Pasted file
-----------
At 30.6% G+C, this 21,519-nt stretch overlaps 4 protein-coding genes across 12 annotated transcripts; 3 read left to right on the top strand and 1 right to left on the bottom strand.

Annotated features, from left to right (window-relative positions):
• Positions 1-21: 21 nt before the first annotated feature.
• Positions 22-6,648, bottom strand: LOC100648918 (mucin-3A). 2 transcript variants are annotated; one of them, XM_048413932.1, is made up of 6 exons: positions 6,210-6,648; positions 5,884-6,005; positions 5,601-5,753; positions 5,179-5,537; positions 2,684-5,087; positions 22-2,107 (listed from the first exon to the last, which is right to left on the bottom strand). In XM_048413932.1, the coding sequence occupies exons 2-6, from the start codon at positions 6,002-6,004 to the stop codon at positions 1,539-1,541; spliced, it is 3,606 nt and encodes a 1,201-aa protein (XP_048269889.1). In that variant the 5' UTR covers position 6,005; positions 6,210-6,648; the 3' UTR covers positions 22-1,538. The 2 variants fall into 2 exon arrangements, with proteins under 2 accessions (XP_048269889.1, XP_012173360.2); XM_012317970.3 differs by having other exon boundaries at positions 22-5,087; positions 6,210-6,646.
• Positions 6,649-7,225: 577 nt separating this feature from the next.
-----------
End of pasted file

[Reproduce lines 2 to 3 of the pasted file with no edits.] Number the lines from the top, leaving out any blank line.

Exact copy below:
Annotated features, from left to right (window-relative positions):
• Positions 1-21: 21 nt before the first annotated feature.